Speaks to Tennessean and CMA award winner ‘Jelly Roll’ about fentanyl’s impact on the artist’s life and in Tennessee
WASHINGTON—United States Senator Bill Hagerty (R-TN), a member of the Senate Banking Committee, today in a hearing spoke to Tennessean and CMA’s New Artist of the Year, Jason “Jelly Roll” DeFord, regarding the grave impacts on Tennesseans of fentanyl and other illicit drugs, most of which are coming illegally across the southern border.
“Our state is facing a grave threat from drug overdoses,” Hagerty said. “In fact, we have the number two mortality rate in the nation in Tennessee. And according to the Tennessee Department of Health, the majority of these overdoses are linked to illicit fentanyl. Every time I talk to Tennessee sheriffs, they tell me that each month is worse than the month before it, in terms of drug overdose and drug trafficking. And if I get to what’s causing this, the fentanyl’s being made from Chinese precursors, that’s coming into Mexico, where it’s manufactured there, then it’s being smuggled across our southern border. In fiscal year 2023, Customs and Border Protection seized 26,000 pounds of fentanyl at the border, and that’s only the amount that we’re catching.”
Hagerty noted that policymakers in Washington often lose sight of what actually matters to and impacts the lives of their constituents. No example is clearer than the fentanyl epidemic, which has stolen far too many American lives. “Here in DC, I think there’s often a disconnect [between] what’s happening in the bubble of Washington and what American citizens are actually experiencing across the country,” Hagerty said.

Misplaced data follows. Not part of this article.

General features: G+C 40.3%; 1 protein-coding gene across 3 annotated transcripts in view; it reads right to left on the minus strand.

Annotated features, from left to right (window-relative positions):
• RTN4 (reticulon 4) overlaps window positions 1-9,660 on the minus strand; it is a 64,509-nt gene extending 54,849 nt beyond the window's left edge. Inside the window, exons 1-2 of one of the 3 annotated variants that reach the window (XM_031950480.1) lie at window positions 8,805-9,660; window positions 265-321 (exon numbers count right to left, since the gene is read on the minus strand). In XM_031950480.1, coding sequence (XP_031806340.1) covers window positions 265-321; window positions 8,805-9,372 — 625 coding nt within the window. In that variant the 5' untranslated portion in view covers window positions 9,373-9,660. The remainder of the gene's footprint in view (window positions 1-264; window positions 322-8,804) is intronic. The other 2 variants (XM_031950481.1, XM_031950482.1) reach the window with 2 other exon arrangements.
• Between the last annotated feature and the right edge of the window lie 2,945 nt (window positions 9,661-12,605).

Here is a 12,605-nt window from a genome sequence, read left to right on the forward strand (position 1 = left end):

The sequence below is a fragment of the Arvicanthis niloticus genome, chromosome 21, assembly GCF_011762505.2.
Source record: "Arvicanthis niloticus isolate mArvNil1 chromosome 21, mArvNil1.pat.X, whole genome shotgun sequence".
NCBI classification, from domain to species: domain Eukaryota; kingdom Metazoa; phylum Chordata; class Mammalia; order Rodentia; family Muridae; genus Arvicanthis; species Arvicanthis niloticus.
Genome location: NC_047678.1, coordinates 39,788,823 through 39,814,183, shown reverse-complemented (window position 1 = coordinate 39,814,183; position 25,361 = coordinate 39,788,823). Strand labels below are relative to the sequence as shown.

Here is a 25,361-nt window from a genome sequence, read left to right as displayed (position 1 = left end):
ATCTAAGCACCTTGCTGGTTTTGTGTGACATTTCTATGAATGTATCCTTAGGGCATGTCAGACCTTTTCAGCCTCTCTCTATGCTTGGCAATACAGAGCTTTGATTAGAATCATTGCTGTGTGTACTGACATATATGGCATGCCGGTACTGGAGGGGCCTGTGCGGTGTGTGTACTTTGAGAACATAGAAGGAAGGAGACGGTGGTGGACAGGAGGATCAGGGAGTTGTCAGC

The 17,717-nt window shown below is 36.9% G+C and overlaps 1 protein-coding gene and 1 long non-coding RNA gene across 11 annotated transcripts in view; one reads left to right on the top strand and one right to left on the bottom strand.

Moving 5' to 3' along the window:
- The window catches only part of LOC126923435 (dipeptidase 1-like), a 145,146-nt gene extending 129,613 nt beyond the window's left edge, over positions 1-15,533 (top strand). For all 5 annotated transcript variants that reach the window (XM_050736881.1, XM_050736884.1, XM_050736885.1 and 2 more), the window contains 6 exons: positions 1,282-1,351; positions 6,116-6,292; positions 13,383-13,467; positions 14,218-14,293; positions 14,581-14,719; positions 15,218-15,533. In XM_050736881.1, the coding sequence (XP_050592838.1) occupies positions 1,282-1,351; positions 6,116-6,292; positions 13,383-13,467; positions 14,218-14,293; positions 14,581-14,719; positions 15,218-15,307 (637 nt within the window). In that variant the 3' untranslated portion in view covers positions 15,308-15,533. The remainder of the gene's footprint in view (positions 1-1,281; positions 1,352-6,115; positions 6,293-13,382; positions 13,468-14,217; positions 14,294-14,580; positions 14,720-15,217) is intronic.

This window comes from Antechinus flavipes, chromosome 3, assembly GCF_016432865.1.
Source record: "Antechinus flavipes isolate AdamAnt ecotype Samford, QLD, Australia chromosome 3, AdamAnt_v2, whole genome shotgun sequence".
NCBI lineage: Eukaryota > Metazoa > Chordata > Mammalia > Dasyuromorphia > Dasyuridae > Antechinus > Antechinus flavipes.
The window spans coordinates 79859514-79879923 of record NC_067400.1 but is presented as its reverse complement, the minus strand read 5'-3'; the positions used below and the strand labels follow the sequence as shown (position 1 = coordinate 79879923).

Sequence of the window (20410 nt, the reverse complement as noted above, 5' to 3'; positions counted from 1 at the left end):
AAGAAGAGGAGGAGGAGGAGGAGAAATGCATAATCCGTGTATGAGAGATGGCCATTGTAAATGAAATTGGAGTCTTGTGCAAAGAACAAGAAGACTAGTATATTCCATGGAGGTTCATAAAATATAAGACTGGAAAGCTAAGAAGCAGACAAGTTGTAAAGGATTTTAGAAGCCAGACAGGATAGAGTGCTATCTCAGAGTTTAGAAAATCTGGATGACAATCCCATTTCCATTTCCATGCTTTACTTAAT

“We’re here talking about a bill that addresses the supply, but I would love to get your perspective on how we might address the demand?” Hagerty asked.
“Being a Tennessean, I am very respectful of all that you’ve done for our state,” said DeFord. “Not only do we have the second biggest mortality rate, Nashville actually was the second most dangerous deadly metropolis in America for fentanyl behind Baltimore. I had a meeting with our mayor about it recently, and, just to the actual demand of it, I think there’s not a proper education about it. I don’t think there’s enough resources for people to learn about it.”
Hagerty also highlighted with another witness, the National President of the Fraternal Order of Police, Patrick Yoes, that communities refusing to hold accountable criminals that commit fentanyl crimes makes the situation worse.
“When we’re able to apply pressure and take people off the street who prey on the people within our communities, we have an impact on the quality of life in the community,” said Yoes. “When we’re unable to do so, then we see the problems that we see in a lot of cities across this country.”
“It is clearly leading to more deaths on our streets,” Hagerty concluded.